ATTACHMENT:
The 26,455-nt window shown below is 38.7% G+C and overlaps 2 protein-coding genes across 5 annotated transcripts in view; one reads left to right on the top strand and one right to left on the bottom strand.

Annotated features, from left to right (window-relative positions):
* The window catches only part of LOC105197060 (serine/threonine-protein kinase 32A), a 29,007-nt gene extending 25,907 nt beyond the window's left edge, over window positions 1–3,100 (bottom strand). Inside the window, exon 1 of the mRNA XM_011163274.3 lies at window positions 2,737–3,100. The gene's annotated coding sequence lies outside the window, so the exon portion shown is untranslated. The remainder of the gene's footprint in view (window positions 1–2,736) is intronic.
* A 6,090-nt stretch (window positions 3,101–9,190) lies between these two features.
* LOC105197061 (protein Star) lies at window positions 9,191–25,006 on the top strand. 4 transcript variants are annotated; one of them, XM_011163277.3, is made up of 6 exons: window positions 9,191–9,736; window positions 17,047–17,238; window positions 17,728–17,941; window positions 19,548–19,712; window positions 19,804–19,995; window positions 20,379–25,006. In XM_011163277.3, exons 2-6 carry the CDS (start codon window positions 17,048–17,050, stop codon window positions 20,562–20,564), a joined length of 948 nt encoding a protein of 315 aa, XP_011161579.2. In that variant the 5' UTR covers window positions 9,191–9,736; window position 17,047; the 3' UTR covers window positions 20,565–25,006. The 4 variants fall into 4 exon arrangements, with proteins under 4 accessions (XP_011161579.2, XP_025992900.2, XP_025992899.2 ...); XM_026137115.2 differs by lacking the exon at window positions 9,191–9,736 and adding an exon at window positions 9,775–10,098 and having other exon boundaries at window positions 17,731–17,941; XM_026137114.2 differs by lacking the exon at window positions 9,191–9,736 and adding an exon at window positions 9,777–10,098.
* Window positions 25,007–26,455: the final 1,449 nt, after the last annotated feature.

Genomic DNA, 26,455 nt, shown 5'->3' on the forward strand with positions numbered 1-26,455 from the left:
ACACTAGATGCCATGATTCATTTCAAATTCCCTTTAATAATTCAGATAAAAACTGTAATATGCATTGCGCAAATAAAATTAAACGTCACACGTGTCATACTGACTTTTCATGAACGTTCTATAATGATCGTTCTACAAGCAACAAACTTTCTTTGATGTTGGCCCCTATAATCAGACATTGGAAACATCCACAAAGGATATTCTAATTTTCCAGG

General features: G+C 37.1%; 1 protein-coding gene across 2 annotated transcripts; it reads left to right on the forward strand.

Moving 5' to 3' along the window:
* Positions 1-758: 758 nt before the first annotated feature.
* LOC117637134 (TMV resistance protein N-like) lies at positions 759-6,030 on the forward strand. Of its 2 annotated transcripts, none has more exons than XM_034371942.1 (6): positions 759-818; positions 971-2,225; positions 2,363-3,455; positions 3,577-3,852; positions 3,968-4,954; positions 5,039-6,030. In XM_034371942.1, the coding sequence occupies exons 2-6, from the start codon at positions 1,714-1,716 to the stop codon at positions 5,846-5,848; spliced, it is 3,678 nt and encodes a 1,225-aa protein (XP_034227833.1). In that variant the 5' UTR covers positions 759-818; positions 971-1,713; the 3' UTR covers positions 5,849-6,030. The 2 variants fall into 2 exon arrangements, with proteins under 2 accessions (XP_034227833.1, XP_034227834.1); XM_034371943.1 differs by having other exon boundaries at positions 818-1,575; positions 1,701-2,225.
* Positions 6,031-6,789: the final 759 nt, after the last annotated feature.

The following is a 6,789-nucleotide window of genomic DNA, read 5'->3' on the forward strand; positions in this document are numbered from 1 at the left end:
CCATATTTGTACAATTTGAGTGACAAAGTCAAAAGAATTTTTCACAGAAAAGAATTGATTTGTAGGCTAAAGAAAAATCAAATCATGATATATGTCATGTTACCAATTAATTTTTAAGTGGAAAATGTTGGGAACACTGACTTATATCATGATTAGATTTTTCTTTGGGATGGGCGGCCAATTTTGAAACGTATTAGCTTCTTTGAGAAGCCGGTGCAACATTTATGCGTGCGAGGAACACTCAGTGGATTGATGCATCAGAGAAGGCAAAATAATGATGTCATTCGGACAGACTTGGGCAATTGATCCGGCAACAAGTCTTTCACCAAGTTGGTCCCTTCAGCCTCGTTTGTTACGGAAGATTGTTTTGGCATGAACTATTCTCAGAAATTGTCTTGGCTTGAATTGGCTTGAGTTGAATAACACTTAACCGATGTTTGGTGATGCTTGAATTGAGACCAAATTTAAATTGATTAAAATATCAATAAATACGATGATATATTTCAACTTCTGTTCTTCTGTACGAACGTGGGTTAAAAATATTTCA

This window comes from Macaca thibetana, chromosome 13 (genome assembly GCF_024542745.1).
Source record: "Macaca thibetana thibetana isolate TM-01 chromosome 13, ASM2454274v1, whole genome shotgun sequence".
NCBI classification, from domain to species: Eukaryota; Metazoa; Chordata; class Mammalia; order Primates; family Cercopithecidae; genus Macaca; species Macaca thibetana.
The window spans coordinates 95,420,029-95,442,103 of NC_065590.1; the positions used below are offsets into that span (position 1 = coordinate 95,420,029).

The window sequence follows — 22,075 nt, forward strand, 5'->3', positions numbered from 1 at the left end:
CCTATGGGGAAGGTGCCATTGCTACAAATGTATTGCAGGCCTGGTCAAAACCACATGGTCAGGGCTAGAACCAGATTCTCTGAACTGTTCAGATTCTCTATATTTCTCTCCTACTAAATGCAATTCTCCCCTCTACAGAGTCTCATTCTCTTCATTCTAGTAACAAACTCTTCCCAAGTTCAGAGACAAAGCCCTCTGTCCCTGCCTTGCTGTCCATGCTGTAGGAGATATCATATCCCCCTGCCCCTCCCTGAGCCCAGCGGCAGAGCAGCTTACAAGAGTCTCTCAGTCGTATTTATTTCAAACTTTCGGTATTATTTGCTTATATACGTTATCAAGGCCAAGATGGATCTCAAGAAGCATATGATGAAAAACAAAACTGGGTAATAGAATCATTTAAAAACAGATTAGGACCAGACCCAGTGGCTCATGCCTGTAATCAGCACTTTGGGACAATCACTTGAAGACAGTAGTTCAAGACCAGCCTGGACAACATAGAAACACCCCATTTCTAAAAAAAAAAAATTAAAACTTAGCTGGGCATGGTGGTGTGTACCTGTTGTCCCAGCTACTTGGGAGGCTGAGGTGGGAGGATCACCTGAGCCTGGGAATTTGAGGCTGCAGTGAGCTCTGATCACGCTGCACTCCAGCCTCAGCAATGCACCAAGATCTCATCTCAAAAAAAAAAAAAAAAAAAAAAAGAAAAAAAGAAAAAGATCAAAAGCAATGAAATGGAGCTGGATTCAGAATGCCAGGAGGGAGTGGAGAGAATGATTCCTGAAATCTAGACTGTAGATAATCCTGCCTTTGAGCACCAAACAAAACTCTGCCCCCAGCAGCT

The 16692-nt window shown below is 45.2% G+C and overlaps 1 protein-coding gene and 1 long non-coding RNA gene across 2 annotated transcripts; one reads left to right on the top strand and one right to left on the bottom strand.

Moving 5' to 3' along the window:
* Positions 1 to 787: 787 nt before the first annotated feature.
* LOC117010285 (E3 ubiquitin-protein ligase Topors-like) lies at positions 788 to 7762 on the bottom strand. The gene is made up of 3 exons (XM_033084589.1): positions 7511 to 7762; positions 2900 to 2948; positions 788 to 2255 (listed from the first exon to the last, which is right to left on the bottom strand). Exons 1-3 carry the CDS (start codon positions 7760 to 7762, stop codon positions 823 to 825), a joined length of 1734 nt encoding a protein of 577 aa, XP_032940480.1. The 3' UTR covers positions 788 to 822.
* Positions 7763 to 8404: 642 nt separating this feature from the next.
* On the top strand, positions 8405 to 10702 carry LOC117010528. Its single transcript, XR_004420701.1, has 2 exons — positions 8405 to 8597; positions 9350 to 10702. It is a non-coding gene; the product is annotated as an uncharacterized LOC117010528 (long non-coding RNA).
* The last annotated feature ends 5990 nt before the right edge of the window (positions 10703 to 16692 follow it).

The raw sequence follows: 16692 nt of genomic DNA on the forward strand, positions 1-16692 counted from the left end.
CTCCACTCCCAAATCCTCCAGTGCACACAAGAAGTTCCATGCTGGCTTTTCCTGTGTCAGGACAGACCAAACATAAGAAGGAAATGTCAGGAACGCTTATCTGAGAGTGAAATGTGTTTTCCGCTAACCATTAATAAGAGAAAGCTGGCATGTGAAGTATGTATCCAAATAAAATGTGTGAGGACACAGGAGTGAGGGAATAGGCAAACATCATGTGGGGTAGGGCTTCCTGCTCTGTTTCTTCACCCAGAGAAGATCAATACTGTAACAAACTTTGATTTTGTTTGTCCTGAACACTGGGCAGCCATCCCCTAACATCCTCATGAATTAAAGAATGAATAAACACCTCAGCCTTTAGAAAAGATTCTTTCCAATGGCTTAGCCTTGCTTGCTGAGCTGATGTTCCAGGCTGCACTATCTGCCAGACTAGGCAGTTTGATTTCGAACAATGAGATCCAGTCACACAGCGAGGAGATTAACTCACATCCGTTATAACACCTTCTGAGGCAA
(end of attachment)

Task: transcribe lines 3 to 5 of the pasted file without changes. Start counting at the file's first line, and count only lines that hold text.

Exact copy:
* The window catches only part of LOC105197060 (serine/threonine-protein kinase 32A), a 29,007-nt gene extending 25,907 nt beyond the window's left edge, over window positions 1–3,100 (bottom strand). Inside the window, exon 1 of the mRNA XM_011163274.3 lies at window positions 2,737–3,100. The gene's annotated coding sequence lies outside the window, so the exon portion shown is untranslated. The remainder of the gene's footprint in view (window positions 1–2,736) is intronic.
* A 6,090-nt stretch (window positions 3,101–9,190) lies between these two features.
* LOC105197061 (protein Star) lies at window positions 9,191–25,006 on the top strand. 4 transcript variants are annotated; one of them, XM_011163277.3, is made up of 6 exons: window positions 9,191–9,736; window positions 17,047–17,238; window positions 17,728–17,941; window positions 19,548–19,712; window positions 19,804–19,995; window positions 20,379–25,006. In XM_011163277.3, exons 2-6 carry the CDS (start codon window positions 17,048–17,050, stop codon window positions 20,562–20,564), a joined length of 948 nt encoding a protein of 315 aa, XP_011161579.2. In that variant the 5' UTR covers window positions 9,191–9,736; window position 17,047; the 3' UTR covers window positions 20,565–25,006. The 4 variants fall into 4 exon arrangements, with proteins under 4 accessions (XP_011161579.2, XP_025992900.2, XP_025992899.2 ...); XM_026137115.2 differs by lacking the exon at window positions 9,191–9,736 and adding an exon at window positions 9,775–10,098 and having other exon boundaries at window positions 17,731–17,941; XM_026137114.2 differs by lacking the exon at window positions 9,191–9,736 and adding an exon at window positions 9,777–10,098.